Decisions became more challenging with the main course. Schnitzel or sausages? Hungarian goulash or Bavarian roast duck? There are a few less-expected dishes such as lamb osso buco, Koenigburger klopse (German meatballs in creamy caper sauce) and Polish bigos (sauerkraut braised with a variety of meats and mushrooms).

I’ve already sung the praises of the cabbage rolls ($16), which were stuffed with ground beef, veal and pork as well as rice and fresh herbs. So now let me commend the Schwaebische beef rouladen ($20) named after a culturally distinct region in southwestern Germany. The dish consists of a thin cut of beef, usually round or chuck, wrapped around a savory filling of bacon, onions, peppers and pickles. The roll is then browned and braised until the meat is so tender it can be flaked apart with a fork — as it was at Tasty Cultures. A pan gravy with chunks of carrot, tomatoes and silky onions gave it final flourish of flavor. The serving includes remarkably sweet boiled red cabbage and a heaping mound of tender homemade spaetzle. I added a potato pancake because I spotted them at another table and had to try one; it had a crisp golden crust and creamy shreds within.

You might say we were on a roll with our meal, literally and figuratively. So we opted for another cylindrical creation for dessert, an Austrian cream roll ($8), a white sponge cake rolled with a layers of thickened cream and garnished with raspberry sauce and berries. We had no regrets over forgoing apple strudel for this heavenly creation.

With German and Polish food this good, rendered with modern palates in mind, I just might get a hankering for more Tasty Cultures.


Where the Chefs Eat: Iwona Palussek, Tasty Cultures in Cape Coral

When Iwona Palussek isn’t hand-crafting Polish and European fare at Tasty Cultures, she likes to dine out at family-owned restaurants around town.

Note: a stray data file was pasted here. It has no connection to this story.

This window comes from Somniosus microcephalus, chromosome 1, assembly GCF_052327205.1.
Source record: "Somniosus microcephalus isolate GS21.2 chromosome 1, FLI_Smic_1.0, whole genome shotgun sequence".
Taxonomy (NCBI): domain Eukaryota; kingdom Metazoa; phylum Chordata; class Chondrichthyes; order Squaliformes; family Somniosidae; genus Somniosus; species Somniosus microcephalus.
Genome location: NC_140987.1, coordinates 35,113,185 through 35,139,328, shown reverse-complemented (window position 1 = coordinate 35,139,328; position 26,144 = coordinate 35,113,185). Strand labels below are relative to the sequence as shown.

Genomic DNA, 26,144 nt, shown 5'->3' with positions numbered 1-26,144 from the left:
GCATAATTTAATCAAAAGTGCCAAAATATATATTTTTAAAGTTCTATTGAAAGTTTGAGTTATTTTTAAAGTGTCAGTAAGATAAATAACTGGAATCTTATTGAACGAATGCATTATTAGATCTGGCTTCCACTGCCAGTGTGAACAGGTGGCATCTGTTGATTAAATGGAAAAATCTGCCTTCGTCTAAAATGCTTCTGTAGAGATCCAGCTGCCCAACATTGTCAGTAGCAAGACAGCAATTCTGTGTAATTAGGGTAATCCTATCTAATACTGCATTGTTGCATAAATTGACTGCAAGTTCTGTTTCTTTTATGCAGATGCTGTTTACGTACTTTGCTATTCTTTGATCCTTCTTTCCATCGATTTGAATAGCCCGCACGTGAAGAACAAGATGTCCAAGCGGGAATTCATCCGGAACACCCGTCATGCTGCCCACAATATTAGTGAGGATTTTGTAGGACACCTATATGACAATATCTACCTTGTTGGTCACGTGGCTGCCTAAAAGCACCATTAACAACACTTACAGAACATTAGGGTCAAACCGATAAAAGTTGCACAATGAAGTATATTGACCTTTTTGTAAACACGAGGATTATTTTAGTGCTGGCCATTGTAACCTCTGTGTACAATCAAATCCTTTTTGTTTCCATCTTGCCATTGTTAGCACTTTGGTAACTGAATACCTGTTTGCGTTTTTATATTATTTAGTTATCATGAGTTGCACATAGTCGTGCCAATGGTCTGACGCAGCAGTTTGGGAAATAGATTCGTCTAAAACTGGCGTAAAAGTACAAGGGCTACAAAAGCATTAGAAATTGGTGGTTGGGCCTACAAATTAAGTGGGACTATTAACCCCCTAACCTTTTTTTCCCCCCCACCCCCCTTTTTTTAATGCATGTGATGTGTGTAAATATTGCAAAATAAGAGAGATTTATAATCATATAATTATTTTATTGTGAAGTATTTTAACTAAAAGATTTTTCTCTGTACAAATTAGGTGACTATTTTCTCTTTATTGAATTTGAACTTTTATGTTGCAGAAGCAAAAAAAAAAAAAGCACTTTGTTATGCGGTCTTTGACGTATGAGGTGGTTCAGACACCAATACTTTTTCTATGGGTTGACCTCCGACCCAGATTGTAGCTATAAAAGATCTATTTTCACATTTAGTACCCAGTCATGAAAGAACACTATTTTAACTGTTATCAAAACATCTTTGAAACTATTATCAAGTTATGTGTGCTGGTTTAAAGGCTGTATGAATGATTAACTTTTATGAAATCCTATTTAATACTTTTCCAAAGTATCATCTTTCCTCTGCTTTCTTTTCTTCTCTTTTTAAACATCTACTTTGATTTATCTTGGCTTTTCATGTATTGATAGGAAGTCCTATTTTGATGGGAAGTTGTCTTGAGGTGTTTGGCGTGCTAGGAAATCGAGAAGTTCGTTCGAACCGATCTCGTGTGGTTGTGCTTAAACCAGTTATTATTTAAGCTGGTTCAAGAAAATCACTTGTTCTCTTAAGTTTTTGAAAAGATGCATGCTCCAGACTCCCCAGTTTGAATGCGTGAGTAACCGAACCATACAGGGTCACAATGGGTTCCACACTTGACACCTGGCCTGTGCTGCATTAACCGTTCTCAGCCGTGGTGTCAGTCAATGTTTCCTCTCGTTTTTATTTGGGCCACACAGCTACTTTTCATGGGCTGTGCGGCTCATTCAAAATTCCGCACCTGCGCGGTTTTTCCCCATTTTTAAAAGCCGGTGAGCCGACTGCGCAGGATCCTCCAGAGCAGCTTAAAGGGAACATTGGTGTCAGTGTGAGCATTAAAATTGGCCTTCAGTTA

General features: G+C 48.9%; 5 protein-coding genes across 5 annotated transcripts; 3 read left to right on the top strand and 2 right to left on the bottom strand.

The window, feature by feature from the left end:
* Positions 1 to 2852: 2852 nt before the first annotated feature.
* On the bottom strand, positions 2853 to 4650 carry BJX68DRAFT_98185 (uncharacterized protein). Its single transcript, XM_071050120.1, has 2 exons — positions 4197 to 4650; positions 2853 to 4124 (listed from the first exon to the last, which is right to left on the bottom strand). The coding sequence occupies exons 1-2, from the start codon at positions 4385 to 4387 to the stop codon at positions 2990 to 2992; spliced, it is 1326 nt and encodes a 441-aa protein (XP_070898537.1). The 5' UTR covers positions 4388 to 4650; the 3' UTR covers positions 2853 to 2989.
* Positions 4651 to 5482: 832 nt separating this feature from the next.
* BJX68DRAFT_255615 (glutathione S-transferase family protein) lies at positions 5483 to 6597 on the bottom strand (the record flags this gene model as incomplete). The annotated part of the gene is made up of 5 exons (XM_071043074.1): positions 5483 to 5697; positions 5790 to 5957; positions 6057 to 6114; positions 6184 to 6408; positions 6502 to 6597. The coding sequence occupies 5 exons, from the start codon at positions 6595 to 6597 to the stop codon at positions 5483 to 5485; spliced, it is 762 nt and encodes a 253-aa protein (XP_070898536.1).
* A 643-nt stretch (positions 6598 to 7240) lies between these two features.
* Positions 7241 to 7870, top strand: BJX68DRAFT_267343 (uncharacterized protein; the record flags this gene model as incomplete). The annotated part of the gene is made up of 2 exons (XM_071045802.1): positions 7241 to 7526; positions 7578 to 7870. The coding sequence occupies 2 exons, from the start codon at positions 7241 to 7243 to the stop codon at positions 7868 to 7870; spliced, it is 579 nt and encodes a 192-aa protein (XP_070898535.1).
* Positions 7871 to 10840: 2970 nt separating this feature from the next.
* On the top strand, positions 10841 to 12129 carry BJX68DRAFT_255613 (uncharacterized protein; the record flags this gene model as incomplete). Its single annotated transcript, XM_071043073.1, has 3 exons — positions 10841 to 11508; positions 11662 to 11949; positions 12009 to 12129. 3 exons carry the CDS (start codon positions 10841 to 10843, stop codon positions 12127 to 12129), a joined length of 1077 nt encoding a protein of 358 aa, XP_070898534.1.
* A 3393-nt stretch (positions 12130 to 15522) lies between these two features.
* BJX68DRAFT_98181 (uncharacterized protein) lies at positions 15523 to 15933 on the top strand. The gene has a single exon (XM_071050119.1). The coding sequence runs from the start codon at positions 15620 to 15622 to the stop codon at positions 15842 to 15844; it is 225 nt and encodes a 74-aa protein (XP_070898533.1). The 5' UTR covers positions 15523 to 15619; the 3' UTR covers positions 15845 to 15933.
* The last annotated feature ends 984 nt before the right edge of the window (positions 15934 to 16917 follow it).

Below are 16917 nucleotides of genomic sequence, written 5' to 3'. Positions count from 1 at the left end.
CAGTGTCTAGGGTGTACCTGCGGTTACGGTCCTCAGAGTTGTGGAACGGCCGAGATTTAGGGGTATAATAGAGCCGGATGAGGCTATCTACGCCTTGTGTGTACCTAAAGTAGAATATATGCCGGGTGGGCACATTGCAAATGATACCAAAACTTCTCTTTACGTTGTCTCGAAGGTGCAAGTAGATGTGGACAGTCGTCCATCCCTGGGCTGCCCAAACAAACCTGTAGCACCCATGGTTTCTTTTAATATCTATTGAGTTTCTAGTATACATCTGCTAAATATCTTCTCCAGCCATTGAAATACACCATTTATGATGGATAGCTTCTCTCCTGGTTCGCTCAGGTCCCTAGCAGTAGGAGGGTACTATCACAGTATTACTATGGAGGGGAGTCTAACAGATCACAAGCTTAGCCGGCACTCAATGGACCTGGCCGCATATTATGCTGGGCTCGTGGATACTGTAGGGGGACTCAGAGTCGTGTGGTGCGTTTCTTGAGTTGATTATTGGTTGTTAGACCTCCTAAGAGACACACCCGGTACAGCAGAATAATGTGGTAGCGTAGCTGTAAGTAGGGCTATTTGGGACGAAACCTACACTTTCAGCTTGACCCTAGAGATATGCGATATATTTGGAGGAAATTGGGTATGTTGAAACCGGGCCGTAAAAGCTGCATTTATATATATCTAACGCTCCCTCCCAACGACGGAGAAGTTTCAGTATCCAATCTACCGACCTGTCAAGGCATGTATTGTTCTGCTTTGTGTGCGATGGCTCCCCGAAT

for Iwona Palussek, who owns Tasty Cultures in Cape Coral with her husband, Robert, the kitchen has always been a comfort zone.“I grew up in Poland in a very large family, and we all gathered in the enormous kitchen around the oak table,” Palussek says. “My grandfather would be chopping mushrooms to dry in the winter, my great grandmother would be there. My memories from childhood are always related to food.”

In her family’s kitchen, Palussek learned how to create the scratch-made items featured on her menu, dishes such as pierogi, potato pancakes and stuffed cabbage rolls.

“Still today I call my grandmother that is over 90 years old, and I ask her to give me recipes,” Palussek says.

JLB review:  Odd name, serious Polish food at Tasty Cultures

And: Where the Chefs Eat – Rosa Kim of Origami

When she’s not up at 5 a.m. to visit the farm where she buys her organic produce or bake one of her famous Austrian-cream rolls, Palussek likes to eat out around town at family-owned restaurants.

A La Carte: Tasty Cultures open in Cape Coral, Crab Trap returns

(Photo: Anne Reed/The News-Press)
Tasty Cultures, a German-Polish restaurant, is open in Cape Coral; Crab Trap is returning to Fort Myers; Ocean Crab House is coming to Lehigh, plus the rest of the week’s dining news.

Golobki and schnitzel, goulash and pierogi. The menu at Tasty Cultures in Cape Coral is a mix of Polish, Hungarian, German and Austrian foods, a reflection of owners Robert and Iwona Palussek’s German and Polish heritage.

The new restaurant opened Nov. 4 and, according to Robert, has received great community support. “It’s always been Iwona’s dream,” Robert said. The idea for the restaurant grew as friends and family raved about Iwona’s food.

Tasty Cultures’ menu includes house-made Scandinavian gravlax, Bavarian roasted duck, and bigos, a Polish dish of slowly braised short ribs with sauerkraut and porcini and cremini mushrooms. Liverwurst sandwiches, panini and homemade soups are on the lunch menu, along with sides such as German potato salad and red cabbage with bacon.

Iwona is sourcing from local markets and farms. Daily specials are designed around what’s local and in-season, with takeout also available. For customers in a rush, a steam table holds ready-to-go, from-scratch items, and Iwona hopes to add meal delivery service in the future.

“Great tasting food doesn’t have to be outrageously expensive,” Robert said, “we look forward to building a wide audience.”

The restaurant seats 86 and offers beer and wine. Hours are 11:30 a.m.-8 p.m. Monday to Thursday and 11:30 a.m.-9 p.m. Friday and Saturday. Visit Tasty Cultures at 4518 Del Prado Blvd. S., Cape Coral. For more information, call 540-6300 or visit facebook.com/tastycultures.

JLB review: Tasty Cultures